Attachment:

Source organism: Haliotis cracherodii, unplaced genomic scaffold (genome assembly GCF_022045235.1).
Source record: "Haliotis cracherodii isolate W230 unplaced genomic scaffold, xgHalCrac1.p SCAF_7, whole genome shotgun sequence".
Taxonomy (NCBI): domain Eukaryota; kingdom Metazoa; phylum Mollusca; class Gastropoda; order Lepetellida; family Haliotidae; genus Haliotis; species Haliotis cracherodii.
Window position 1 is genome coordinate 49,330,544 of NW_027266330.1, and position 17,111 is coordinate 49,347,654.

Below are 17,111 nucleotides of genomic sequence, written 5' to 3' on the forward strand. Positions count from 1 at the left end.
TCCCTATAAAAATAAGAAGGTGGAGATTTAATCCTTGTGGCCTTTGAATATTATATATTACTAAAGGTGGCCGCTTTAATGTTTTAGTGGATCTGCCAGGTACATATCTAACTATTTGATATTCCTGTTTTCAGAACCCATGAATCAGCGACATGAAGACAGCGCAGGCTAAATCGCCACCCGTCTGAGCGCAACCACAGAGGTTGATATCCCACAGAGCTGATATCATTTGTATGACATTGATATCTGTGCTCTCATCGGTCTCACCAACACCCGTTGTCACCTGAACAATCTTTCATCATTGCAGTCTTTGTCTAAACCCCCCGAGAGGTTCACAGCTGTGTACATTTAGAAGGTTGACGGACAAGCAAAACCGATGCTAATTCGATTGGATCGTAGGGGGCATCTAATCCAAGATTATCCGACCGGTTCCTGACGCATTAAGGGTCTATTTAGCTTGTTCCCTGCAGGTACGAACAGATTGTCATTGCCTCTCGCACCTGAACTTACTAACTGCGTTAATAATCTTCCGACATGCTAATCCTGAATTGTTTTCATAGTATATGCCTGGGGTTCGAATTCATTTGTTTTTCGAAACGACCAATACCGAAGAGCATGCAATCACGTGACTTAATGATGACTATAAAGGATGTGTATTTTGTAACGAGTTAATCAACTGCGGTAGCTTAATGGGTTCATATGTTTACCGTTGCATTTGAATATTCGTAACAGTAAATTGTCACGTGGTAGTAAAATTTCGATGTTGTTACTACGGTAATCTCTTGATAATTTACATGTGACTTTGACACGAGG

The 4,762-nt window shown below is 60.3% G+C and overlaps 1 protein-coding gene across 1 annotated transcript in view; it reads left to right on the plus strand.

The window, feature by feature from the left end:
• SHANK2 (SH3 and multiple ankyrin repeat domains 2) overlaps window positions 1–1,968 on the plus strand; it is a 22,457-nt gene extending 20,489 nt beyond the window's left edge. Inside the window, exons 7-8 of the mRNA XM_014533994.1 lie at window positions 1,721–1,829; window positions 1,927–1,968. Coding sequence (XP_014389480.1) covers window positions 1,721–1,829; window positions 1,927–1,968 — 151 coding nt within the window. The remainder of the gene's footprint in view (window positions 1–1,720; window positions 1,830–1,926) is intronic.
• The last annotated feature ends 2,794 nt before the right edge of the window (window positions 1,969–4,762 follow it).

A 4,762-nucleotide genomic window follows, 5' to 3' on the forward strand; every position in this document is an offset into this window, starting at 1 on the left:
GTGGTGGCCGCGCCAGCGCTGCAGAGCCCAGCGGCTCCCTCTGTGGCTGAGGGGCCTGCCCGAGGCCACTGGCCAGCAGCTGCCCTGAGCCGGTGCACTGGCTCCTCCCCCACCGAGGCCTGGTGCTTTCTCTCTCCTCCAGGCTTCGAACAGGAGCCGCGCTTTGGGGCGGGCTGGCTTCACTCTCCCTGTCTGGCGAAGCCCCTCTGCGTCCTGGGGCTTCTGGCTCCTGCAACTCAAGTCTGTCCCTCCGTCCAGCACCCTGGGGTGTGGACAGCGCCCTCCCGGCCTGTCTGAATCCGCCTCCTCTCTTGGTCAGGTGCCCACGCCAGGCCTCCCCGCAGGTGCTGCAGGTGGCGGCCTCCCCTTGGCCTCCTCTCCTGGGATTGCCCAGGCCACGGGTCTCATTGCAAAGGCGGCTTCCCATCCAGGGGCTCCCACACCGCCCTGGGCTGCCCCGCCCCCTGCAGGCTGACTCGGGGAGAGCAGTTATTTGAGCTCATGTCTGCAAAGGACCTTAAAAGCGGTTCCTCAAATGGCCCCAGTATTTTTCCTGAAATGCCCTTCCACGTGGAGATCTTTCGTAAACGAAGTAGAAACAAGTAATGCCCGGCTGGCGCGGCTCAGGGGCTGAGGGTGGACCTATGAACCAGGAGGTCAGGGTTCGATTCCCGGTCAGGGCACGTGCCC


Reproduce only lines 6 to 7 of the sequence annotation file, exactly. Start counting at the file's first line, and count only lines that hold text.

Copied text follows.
TCCCTATAAAAATAAGAAGGTGGAGATTTAATCCTTGTGGCCTTTGAATATTATATATTACTAAAGGTGGCCGCTTTAATGTTTTAGTGGATCTGCCAGGTACATATCTAACTATTTGATATTCCTGTTTTCAGAACCCATGAATCAGCGACATGAAGACAGCGCAGGCTAAATCGCCACCCGTCTGAGCGCAACCACAGAGGTTGATATCCCACAGAGCTGATATCATTTGTATGACATTGATATCTGTGCTCTCATCGGTCTCACCAACACCCGTTGTCACCTGAACAATCTTTCATCATTGCAGTCTTTGTCTAAACCCCCCGAGAGGTTCACAGCTGTGTACATTTAGAAGGTTGACGGACAAGCAAAACCGATGCTAATTCGATTGGATCGTAGGGGGCATCTAATCCAAGATTATCCGACCGGTTCCTGACGCATTAAGGGTCTATTTAGCTTGTTCCCTGCAGGTACGAACAGATTGTCATTGCCTCTCGCACCTGAACTTACTAACTGCGTTAATAATCTTCCGACATGCTAATCCTGAATTGTTTTCATAGTATATGCCTGGGGTTCGAATTCATTTGTTTTTCGAAACGACCAATACCGAAGAGCATGCAATCACGTGACTTAATGATGACTATAAAGGATGTGTATTTTGTAACGAGTTAATCAACTGCGGTAGCTTAATGGGTTCATATGTTTACCGTTGCATTTGAATATTCGTAACAGTAAATTGTCACGTGGTAGTAAAATTTCGATGTTGTTACTACGGTAATCTCTTGATAATTTACATGTGACTTTGACACGAGG

The 4,762-nt window shown below is 60.3% G+C and overlaps 1 protein-coding gene across 1 annotated transcript in view; it reads left to right on the plus strand.